Making "Cents" of Your Federal Income Taxes

Do you know how Uncle Sam spent your tax dollars last year?

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With tax filings due in just a few days, most people are thinking about how much they owe the federal government or, if they're lucky, how they'll spend their refund.

But whether you're writing a check to Uncle Sam or heading to the mall, it's worth taking a look at some other tax-related numbers, namely how the federal government spent Americans' income tax dollars last year.

Once Americans pay their income tax, those funds are designated by the U.S. Treasury as "federal funds," which means Congress and the president pretty much have free rein to use that money to fund just about any government activity.

So where did your 2011 tax dollars go?

The biggest chunk—about 27 cents of every 2011 federal income tax dollar—went to military spending, according to the National Priorities Project, a nonprofit, nonpartisan research organization that analyzes the federal budget.

The next largest portion—21.4 cents—went to health programs, which includes some funding for Medicare.

"It's remarkable to know how much goes to health programs [even with] the payroll taxes that we have that go toward [programs such as] Medicare," says Mattea Kramer, senior research analyst at the Massachusetts-based National Priorities Project. "It is the writing on the wall that health care programs are costly and they're getting more costly all the time."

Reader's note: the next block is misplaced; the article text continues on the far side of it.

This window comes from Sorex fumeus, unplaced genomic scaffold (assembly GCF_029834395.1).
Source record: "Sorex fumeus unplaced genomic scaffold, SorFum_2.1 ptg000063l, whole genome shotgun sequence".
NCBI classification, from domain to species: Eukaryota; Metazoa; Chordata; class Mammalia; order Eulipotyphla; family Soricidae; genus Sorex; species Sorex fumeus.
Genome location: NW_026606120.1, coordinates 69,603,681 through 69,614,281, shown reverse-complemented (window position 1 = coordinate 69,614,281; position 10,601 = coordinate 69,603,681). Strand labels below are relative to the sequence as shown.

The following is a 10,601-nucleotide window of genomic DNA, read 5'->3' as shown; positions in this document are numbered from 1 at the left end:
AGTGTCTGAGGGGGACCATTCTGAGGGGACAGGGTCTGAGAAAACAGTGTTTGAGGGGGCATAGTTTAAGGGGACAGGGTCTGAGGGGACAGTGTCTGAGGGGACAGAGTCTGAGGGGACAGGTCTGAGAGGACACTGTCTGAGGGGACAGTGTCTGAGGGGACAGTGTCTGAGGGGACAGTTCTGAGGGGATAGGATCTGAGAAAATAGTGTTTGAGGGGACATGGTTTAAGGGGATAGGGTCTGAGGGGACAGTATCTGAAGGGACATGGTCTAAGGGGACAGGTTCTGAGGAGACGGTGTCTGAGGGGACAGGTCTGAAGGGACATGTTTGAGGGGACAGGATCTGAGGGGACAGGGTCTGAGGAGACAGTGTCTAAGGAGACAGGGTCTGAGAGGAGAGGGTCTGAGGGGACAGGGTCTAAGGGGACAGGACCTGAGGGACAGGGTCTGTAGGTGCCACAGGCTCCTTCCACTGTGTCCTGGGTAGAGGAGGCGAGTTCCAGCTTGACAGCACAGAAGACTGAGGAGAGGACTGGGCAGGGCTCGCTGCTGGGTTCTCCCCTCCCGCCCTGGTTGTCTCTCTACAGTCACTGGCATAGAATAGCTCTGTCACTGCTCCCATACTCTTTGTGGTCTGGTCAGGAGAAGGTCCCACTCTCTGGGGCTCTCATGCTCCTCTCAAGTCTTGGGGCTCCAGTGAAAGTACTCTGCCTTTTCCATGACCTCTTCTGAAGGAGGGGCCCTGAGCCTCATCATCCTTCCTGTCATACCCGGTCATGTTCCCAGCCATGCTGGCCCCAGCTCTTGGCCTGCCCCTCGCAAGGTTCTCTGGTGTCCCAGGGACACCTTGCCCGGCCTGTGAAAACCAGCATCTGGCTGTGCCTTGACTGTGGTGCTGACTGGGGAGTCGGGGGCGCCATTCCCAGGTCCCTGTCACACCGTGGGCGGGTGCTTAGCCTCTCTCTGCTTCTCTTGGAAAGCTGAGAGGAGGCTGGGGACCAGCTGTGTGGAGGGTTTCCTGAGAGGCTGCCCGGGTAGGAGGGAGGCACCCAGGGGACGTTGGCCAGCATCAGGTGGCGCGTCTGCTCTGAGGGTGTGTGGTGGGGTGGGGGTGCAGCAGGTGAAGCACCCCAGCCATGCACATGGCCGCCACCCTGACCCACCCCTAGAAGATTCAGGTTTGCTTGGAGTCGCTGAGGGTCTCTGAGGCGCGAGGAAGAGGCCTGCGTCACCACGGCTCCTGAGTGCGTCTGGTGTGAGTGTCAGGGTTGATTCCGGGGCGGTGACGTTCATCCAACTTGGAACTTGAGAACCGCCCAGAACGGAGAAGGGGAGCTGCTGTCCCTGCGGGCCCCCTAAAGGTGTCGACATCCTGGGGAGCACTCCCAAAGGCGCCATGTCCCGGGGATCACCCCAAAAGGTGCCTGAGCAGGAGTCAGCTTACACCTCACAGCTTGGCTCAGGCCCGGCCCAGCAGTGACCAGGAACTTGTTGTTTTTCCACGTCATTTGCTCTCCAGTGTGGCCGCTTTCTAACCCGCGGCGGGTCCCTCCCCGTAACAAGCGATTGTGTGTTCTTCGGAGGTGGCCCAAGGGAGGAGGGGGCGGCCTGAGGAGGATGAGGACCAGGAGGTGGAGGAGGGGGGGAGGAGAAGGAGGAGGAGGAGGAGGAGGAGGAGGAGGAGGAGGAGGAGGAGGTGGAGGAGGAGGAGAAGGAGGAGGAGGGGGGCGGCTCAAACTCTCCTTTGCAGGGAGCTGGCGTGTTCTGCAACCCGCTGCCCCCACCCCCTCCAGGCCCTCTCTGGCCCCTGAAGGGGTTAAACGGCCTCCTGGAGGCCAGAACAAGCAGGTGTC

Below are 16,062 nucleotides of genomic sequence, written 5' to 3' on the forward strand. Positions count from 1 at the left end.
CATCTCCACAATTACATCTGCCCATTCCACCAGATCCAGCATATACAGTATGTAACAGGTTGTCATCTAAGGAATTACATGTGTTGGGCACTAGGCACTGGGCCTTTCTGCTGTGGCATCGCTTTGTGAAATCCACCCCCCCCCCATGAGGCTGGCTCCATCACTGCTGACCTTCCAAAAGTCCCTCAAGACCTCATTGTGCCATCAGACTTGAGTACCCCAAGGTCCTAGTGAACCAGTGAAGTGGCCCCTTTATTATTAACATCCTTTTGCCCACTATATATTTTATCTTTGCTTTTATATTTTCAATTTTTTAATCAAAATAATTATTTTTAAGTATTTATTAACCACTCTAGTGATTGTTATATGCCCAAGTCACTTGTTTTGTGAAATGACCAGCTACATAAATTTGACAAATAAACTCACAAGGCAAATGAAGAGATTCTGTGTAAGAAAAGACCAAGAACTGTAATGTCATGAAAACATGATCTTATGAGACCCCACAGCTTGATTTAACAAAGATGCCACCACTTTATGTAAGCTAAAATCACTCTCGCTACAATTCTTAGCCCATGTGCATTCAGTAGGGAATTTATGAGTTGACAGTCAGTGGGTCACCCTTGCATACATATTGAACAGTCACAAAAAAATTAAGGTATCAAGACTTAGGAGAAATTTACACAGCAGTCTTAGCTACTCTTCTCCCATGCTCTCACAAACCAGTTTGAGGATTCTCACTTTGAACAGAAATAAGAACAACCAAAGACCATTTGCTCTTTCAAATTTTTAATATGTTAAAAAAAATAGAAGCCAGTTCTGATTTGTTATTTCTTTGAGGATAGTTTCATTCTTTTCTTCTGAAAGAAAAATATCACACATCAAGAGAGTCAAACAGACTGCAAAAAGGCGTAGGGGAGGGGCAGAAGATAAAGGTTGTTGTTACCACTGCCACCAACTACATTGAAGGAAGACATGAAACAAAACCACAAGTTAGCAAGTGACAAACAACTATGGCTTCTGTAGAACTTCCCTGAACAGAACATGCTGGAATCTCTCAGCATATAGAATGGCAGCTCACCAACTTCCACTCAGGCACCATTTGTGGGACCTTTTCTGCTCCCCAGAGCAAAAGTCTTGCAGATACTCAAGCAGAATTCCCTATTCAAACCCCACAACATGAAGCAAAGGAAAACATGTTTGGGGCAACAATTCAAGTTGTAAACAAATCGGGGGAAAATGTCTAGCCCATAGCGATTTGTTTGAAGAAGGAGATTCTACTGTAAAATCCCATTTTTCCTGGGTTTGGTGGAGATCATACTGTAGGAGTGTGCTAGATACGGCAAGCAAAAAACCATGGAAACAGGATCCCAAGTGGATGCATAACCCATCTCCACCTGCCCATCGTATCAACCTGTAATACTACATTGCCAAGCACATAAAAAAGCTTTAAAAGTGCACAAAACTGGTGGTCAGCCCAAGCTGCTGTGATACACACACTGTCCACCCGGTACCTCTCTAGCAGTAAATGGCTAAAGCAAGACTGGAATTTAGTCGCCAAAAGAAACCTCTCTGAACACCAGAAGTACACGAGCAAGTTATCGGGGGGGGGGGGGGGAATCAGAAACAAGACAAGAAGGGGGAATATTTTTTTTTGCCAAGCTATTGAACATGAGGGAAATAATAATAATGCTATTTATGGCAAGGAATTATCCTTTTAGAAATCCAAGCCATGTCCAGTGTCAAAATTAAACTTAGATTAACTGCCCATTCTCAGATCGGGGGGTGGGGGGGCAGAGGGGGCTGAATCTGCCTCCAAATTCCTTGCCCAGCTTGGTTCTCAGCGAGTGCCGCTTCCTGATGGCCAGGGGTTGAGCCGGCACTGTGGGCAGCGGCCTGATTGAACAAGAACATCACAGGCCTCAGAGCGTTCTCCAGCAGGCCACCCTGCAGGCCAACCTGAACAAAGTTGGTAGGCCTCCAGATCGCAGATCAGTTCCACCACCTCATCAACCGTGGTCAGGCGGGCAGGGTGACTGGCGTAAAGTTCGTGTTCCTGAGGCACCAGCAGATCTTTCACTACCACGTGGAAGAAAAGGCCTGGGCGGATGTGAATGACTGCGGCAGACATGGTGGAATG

"It's a sign for people of all political persuasions that we have to get serious about figuring out how to deal with health care," she adds.

Another standout is the share of income tax dollars that goes toward paying interest on the federal debt—a whopping 14.5 cents. That's almost 6 times what's spent on education and more than three times what we spend to keep our government running.

"It's important to think about when considering long-term deficits," Kramer says.

A slew of other government programs get a lot less in tax dollars than you might think, Kramer adds. For instance, the hot-button social program welfare gets just a fraction of a penny of every income tax dollar—about .59 cents—and foreign aid and diplomacy account for just 1.2 cents.

Curious about how the government allocated the federal taxes you paid? Check out this neat calculator from the National Priorities project for more detail.

Twitter: @mmhandley